Any IBMers who want to continue their careers must realize that GF is a better bet than IBM. It means moving, which isn’t for everyone; but GF should be able to entice quite a few people. After all, IBM has become a spectacularly awful place to work — with the constant threat of layoffs and the ever-tightening pressure to produce, produce, produce.

Now, I’m sure there’s some “intellectual property” under IBM’s control that GF would like to have. But naturally it wouldn’t offer anywhere near the amount of money IBM wants. It doesn’t need to buy the IBM assets; it just needs to pilfer the brainpower. Which it should be able to do easily, since its “competition” is the doom chamber of IBM employment.

And as usual, IBM is leaving state and local officials completely in the dark. Get a load of this convoluted statement from Commerce Secretary Pat Moulton about the Bloomberg report:

“I don’t know what that means — whether that’s good news or bad news, but I have not heard anything officially or unofficially,” she said. “Obviously having a company remain here and remain viable is important, so it was hard to know what a Globalfoundries deal — if there was one on the table — would have meant.”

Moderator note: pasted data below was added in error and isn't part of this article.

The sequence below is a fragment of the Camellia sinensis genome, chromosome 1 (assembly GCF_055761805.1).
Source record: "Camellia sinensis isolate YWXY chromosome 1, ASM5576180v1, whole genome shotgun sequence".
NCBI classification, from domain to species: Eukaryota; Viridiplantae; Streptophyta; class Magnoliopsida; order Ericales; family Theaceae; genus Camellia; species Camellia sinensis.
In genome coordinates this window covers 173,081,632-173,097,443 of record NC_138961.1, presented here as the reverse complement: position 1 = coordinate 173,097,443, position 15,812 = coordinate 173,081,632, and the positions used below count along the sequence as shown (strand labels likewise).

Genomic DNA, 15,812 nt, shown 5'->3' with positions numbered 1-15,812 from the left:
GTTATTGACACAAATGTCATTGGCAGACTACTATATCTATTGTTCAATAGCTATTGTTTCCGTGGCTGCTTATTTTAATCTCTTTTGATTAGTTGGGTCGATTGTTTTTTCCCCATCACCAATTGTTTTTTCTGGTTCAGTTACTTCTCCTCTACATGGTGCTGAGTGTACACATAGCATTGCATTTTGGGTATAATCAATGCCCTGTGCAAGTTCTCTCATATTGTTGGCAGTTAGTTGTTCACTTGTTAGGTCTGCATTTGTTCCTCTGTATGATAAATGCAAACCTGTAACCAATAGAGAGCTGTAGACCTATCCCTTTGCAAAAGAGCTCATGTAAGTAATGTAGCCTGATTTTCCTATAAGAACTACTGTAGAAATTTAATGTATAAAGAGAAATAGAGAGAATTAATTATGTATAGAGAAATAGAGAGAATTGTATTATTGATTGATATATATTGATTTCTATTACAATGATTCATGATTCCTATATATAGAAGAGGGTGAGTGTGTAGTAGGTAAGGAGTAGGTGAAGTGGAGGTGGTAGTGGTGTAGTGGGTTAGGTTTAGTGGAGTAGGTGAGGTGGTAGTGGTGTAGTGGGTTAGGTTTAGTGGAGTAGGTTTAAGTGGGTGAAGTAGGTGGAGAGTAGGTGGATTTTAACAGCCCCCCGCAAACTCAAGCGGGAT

I call that a cotton-candy statement: a teaspoon of substance whipped into a furious froth of nothing. It’s also a measure of the value IBM places on its relationships in Vermont: zero. IBM’s been keeping us completely in the dark for years.

If Globalfoundries was truly uninterested in IBM’s physical plant, a purchase agreement would have been bad news for Vermont. But the collapse of the deal shouldn’t be taken as a good sign. IBM will be even more desperate to spin off the unit. Or simply wind it down. And would any other potential purchaser be interested in an Essex plant that GF “had placed little or no value on… because [it is] too old”?

Two and a half years ago on Green Mountain Daily, I wrote that we should be prepared for IBM’s exit from Vermont within three years. And that it wouldn’t be Governor Shumlin’s fault, at all; it’s a result of IBM’s short-sighted, profit-chasing binge of outsourcing, downsizing, and stock repurchasing. IBM’s domestic workforce has shrunk dramatically in the past decade, and is continuing to do so. Essex is a rubber ducky in the IBM bathtub, the plug has been pulled, and we’re all spinning the drain.

My three-year prophecy is likely to miss, but my larger point remains: don’t expect IBM to stick around much longer. And don’t blame Governor Shumlin when it leaves.